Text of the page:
Mochibana at Hakusa Sanso, Shoji screen at Ginkakuji, © Risa Sekiguchi, 2009

O-tsukimi, Japan's Harvest Moon Festival

You’re in a roji (“dewy path”, a small Japanese tea garden) on your way to your friend’s tea house. As you mindfully step on granite stones freshly splashed with water for your arrival, you notice that the stone lanterns, lit for the evening, are shining a little more brightly than usual. You peer inside of one of them, and notice an extra candle.

However, as you round a bamboo fence, the tiny and simple thatched roof teahouse comes into view, and you notice that the windows are dark, and find this a just a little odd. The tea house roof is so low that you have to lower your head as you enter the genkan. Despite your quiet arrival, your host welcomes you, opening the small shoji door for you to enter the four mat tearoom. In the dim natural light, you see the tokonoma, where a scroll painting of a moon, barley visible against the palest grey sky, and a bold arrangement of pampas grass and autumn flowers are displayed. It’s grown chilly in recent days, so you’re happy when your host invites you to sit close to the coals as he prepares the kettle for tea.

The light begins to grow brighter to the east, and you look out of the open shoji doors to see the moon, barely visible at first, rising past the trees in the distance. The sky is cloudless and the air, clear, rendering the outline of the moon in crisp detail. As the moon appears, impossibly huge and dazzling orange, you take a deep breath and your heart fills with joy. As the moon scatters golden reflections on the garden pond below, you watch, speechless, as it rises, past the sweeping branches of the pines.

It’s o-tsukimi, the harvest moon festival, and this is the ideal setting in which to celebrate it. While few Japanese are lucky enough to have tearooms, let alone a pond with a view to the east, this ancient festival is meant to celebrate the beauty of the moon, and the fall harvest. At most homes, it’s celebrated in a much more humble manner. Autumn flowers and susuki (pampas grass, which is at its tallest and most beautiful at this time), are displayed, and kabocha (pumpkin), chestnuts, satoimo (taro potato) and tsukimi dango (small white rice dumplings, piled high on a tray), are offered to the moon in the family alter. The dumplings were traditionally thought to bring happiness and good health, and the offering is not only for the moon’s beauty, but an expression of gratitude for the autumn harvest.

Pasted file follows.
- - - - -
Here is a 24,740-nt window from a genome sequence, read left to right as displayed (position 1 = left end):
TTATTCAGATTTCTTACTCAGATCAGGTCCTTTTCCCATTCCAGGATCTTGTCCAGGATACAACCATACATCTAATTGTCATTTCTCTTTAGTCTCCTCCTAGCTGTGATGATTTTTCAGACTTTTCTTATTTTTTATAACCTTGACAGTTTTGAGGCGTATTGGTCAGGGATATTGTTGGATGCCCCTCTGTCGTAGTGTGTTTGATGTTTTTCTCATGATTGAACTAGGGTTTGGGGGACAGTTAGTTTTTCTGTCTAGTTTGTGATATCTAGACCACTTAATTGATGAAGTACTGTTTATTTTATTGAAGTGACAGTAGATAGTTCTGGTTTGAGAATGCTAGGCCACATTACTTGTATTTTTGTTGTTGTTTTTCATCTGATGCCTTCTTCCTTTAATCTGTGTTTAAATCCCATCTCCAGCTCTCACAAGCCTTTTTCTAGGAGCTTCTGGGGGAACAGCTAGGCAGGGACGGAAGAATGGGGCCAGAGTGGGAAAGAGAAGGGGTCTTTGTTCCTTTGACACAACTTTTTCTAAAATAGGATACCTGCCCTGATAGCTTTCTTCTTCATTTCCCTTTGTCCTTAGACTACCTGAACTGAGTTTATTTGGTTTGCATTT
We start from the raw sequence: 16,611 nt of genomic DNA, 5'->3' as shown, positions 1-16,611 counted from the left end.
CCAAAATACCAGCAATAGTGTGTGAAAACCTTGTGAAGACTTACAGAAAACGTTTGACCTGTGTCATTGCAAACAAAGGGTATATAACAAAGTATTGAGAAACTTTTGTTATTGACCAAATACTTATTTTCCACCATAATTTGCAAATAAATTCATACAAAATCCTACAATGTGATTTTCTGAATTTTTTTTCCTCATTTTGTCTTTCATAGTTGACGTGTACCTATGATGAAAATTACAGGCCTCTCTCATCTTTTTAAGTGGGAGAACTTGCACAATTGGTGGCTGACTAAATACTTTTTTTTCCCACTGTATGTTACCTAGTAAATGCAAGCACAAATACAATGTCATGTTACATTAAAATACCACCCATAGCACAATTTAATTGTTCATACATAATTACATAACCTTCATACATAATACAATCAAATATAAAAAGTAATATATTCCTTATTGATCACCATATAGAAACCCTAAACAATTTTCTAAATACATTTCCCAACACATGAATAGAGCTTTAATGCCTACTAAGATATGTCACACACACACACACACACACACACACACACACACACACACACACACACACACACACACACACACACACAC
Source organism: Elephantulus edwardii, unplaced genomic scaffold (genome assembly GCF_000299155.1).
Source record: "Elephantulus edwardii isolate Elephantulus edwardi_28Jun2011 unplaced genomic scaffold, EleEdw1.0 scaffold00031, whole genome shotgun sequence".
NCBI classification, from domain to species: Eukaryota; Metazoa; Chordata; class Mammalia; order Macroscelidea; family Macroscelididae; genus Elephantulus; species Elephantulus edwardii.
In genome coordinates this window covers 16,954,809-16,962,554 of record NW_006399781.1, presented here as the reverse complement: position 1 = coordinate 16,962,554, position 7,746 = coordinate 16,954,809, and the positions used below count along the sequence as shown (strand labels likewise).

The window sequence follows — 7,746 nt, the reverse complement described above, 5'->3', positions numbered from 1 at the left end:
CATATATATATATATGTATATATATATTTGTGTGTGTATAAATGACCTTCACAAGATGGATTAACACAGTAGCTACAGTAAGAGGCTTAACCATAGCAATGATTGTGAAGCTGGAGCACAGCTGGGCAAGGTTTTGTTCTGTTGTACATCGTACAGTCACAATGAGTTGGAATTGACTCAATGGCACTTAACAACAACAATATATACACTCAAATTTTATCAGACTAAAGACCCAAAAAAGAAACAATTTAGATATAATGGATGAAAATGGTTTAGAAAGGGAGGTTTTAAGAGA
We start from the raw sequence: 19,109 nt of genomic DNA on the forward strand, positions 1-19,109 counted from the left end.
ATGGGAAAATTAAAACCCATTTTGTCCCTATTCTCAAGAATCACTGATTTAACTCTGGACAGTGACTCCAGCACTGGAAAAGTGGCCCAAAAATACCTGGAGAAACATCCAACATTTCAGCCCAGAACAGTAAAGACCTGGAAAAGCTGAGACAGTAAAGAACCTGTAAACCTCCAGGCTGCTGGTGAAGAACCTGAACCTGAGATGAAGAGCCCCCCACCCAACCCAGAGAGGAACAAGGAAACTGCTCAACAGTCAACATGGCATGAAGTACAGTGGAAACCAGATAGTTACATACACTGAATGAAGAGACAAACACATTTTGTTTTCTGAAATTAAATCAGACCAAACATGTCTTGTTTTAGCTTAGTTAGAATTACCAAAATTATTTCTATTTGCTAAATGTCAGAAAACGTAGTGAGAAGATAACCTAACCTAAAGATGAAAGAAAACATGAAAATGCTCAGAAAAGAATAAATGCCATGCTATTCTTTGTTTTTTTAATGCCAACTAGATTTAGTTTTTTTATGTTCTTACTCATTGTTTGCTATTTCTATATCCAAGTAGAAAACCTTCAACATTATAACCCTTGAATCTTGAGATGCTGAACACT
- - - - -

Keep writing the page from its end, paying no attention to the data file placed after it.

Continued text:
The festival is said to date back to the Nara period (710-794), when it was introduced from China, where it was (and still is) one of it’s most important festivals, but really took hold during the Heian era (794-1185, where it was among a handful of seasonal celebrations of the beauty of nature. Court nobles celebrated O-tsukimi by indulging in banquets, music and composing poems dedicated to the moon. Today, O-tsukimi is also celebrated at temples and shrines, such as the Shimogamo shrine in Kyoto, where dances are performed in Heian-era dress to period music.

While technically celebrated on jugoya, the 15 night of the solar calendar, when the moon isn’t always full, I plan to celebrate it during its greatest moment of beauty, which falls this weekend, on October 3 and 4. We’ll have a picnic on a small lake with a view to the east. I’ll prepare the food, but I think I’ll leave the poetry to my husband and singing to my dad.

Tsukimi dango, chestnuts and pumpkin, © Risa Sekiguchi, 2009

Tsukimi dango (rice dumplings) and autumnal foods such as pumpkin and chestnuts are offered to the moon during O-tsukimi